Prosecutors are treating the lyrics as persuasive evidence of guilt. “Just because you put your confession to music doesn’t give you a free pass,” former Los Angeles County prosecutor Alan Jackson tells the Times. In a court case, a confession is often the closest thing to ironclad proof.
Rap lyrics themselves may be viewed as criminal. Two Pittsburgh men made a rap video deemed so hostile to police that they were convicted of issuing terrorist threats.
I imagine prosecutors have more to go on than rap lyrics alone, but it’s easy to see how, in these cases, rap is the new hoodie—a symbol of black male aggression. Rap is frequently viewed as threatening; listening to it is taken as a form of misbehavior to be corrected. Witness the case of Michael Dunn, the Florida man who murdered seventeen-year-old Jordan Davis and shot at Davis’s friends after they refused to turn down the “rap crap” they were blasting in their car. Dunn believed the teens were a danger to him. Would he have felt the same way had they been listening to the Beach Boys?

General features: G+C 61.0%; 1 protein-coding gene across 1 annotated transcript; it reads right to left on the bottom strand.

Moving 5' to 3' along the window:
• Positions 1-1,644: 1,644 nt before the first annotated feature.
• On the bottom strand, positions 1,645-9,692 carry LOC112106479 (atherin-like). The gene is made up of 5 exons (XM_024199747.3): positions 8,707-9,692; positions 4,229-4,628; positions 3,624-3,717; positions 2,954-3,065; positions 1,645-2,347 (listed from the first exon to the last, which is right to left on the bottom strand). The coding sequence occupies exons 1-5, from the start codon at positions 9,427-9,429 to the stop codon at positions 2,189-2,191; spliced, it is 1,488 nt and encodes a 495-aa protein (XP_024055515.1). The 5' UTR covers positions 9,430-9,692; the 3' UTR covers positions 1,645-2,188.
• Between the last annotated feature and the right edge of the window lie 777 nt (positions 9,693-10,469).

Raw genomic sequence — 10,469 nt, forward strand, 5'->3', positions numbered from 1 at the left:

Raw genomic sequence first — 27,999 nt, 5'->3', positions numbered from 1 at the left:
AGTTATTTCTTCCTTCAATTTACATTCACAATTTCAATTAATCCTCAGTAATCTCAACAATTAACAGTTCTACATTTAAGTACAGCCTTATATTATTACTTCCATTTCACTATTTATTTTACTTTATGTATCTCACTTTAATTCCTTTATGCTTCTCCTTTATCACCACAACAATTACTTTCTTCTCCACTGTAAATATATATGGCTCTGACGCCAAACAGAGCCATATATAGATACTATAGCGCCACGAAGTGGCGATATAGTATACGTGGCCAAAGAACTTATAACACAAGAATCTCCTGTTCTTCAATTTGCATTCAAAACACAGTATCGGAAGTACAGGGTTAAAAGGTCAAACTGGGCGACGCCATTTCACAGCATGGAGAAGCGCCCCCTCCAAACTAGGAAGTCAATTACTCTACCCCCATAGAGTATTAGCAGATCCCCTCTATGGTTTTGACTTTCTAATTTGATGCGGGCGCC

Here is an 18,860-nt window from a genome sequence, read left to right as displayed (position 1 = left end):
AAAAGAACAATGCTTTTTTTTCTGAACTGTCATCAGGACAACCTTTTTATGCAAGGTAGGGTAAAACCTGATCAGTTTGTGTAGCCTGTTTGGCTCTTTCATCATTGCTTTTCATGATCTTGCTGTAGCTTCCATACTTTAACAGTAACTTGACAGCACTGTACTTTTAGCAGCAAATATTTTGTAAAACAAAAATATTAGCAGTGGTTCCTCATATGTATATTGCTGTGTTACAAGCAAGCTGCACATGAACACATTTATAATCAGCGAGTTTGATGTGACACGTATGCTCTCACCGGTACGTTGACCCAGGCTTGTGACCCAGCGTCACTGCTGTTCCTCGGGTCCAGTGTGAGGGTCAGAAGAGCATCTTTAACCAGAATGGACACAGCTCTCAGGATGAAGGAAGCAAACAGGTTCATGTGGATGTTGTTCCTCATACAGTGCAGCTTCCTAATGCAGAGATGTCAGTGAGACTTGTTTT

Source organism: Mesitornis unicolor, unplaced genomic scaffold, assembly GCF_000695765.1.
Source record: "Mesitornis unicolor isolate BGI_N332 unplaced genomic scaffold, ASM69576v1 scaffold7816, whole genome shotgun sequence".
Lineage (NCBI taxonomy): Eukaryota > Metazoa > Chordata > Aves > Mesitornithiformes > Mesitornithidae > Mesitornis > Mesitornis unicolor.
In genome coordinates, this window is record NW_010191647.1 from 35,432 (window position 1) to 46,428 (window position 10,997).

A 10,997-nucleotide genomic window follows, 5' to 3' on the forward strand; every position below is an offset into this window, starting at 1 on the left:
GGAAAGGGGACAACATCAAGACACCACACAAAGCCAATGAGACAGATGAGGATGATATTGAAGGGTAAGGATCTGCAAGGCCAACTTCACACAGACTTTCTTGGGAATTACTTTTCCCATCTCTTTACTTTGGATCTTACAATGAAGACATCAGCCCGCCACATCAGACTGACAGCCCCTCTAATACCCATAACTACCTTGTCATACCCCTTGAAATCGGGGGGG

Well of course not. The Beach Boys were white and thus good boys with some bad fantasies maybe. But the black men, they are a threat to white women.
Of course I have no way to know whether the individual at the heart of this case is guilty or not. But his rap lyrics are beyond irrelevant.
Still, someone get Tipper Gore on Line 1, there is a threat to our nation’s youth on the march.